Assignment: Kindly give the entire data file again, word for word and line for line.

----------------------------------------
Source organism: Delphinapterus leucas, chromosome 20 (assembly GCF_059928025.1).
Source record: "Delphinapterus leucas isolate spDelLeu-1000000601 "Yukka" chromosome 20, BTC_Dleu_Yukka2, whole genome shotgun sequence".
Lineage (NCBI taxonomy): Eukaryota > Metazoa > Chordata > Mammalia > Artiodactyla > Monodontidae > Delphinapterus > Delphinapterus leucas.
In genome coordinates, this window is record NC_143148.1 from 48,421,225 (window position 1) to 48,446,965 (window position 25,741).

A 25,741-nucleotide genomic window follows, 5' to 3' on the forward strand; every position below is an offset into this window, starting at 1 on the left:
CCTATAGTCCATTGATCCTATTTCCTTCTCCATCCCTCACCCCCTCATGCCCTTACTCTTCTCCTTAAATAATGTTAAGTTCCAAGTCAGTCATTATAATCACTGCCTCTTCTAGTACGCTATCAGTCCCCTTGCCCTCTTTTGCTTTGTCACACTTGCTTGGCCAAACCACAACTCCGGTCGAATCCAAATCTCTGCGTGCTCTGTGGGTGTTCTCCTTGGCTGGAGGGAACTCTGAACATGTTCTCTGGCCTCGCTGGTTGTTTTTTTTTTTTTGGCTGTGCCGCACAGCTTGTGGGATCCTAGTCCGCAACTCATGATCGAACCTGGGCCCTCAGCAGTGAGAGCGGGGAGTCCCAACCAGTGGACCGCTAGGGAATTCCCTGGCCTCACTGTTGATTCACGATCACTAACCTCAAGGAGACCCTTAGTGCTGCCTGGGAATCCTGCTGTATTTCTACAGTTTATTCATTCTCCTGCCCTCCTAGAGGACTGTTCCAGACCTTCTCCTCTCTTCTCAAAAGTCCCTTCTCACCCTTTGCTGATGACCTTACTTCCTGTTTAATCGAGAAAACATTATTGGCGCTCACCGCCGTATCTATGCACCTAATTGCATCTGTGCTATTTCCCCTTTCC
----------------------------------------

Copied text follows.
Source organism: Delphinapterus leucas, chromosome 20 (assembly GCF_059928025.1).
Source record: "Delphinapterus leucas isolate spDelLeu-1000000601 "Yukka" chromosome 20, BTC_Dleu_Yukka2, whole genome shotgun sequence".
Lineage (NCBI taxonomy): Eukaryota > Metazoa > Chordata > Mammalia > Artiodactyla > Monodontidae > Delphinapterus > Delphinapterus leucas.
In genome coordinates, this window is record NC_143148.1 from 48,421,225 (window position 1) to 48,446,965 (window position 25,741).

A 25,741-nucleotide genomic window follows, 5' to 3' on the forward strand; every position below is an offset into this window, starting at 1 on the left:
CCTATAGTCCATTGATCCTATTTCCTTCTCCATCCCTCACCCCCTCATGCCCTTACTCTTCTCCTTAAATAATGTTAAGTTCCAAGTCAGTCATTATAATCACTGCCTCTTCTAGTACGCTATCAGTCCCCTTGCCCTCTTTTGCTTTGTCACACTTGCTTGGCCAAACCACAACTCCGGTCGAATCCAAATCTCTGCGTGCTCTGTGGGTGTTCTCCTTGGCTGGAGGGAACTCTGAACATGTTCTCTGGCCTCGCTGGTTGTTTTTTTTTTTTTGGCTGTGCCGCACAGCTTGTGGGATCCTAGTCCGCAACTCATGATCGAACCTGGGCCCTCAGCAGTGAGAGCGGGGAGTCCCAACCAGTGGACCGCTAGGGAATTCCCTGGCCTCACTGTTGATTCACGATCACTAACCTCAAGGAGACCCTTAGTGCTGCCTGGGAATCCTGCTGTATTTCTACAGTTTATTCATTCTCCTGCCCTCCTAGAGGACTGTTCCAGACCTTCTCCTCTCTTCTCAAAAGTCCCTTCTCACCCTTTGCTGATGACCTTACTTCCTGTTTAATCGAGAAAACATTATTGGCGCTCACCGCCGTATCTATGCACCTAATTGCATCTGTGCTATTTCCCCTTTCC